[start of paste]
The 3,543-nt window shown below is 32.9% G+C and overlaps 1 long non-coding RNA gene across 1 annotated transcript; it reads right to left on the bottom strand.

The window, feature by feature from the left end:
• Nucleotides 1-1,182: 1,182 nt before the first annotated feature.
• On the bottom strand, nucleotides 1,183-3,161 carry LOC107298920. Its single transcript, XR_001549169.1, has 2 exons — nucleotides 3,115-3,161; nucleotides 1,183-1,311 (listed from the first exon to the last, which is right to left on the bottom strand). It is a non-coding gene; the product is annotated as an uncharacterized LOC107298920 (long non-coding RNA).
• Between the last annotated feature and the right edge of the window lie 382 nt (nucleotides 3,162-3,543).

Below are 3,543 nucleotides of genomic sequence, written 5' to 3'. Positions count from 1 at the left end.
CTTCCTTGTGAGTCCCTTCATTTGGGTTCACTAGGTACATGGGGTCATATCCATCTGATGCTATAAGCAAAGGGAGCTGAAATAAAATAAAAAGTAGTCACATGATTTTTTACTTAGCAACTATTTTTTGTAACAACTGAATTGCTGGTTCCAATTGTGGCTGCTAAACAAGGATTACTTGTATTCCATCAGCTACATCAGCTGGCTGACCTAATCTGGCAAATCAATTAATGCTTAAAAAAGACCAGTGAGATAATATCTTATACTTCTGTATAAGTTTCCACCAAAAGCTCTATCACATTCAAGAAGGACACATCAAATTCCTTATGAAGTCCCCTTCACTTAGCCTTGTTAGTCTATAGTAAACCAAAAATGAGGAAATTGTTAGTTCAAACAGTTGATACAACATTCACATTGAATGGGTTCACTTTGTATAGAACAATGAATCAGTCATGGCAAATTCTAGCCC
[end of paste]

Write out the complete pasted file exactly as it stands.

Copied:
The 3,543-nt window shown below is 32.9% G+C and overlaps 1 long non-coding RNA gene across 1 annotated transcript; it reads right to left on the bottom strand.

The window, feature by feature from the left end:
• Nucleotides 1-1,182: 1,182 nt before the first annotated feature.
• On the bottom strand, nucleotides 1,183-3,161 carry LOC107298920. Its single transcript, XR_001549169.1, has 2 exons — nucleotides 3,115-3,161; nucleotides 1,183-1,311 (listed from the first exon to the last, which is right to left on the bottom strand). It is a non-coding gene; the product is annotated as an uncharacterized LOC107298920 (long non-coding RNA).
• Between the last annotated feature and the right edge of the window lie 382 nt (nucleotides 3,162-3,543).

Below are 3,543 nucleotides of genomic sequence, written 5' to 3'. Positions count from 1 at the left end.
CTTCCTTGTGAGTCCCTTCATTTGGGTTCACTAGGTACATGGGGTCATATCCATCTGATGCTATAAGCAAAGGGAGCTGAAATAAAATAAAAAGTAGTCACATGATTTTTTACTTAGCAACTATTTTTTGTAACAACTGAATTGCTGGTTCCAATTGTGGCTGCTAAACAAGGATTACTTGTATTCCATCAGCTACATCAGCTGGCTGACCTAATCTGGCAAATCAATTAATGCTTAAAAAAGACCAGTGAGATAATATCTTATACTTCTGTATAAGTTTCCACCAAAAGCTCTATCACATTCAAGAAGGACACATCAAATTCCTTATGAAGTCCCCTTCACTTAGCCTTGTTAGTCTATAGTAAACCAAAAATGAGGAAATTGTTAGTTCAAACAGTTGATACAACATTCACATTGAATGGGTTCACTTTGTATAGAACAATGAATCAGTCATGGCAAATTCTAGCCC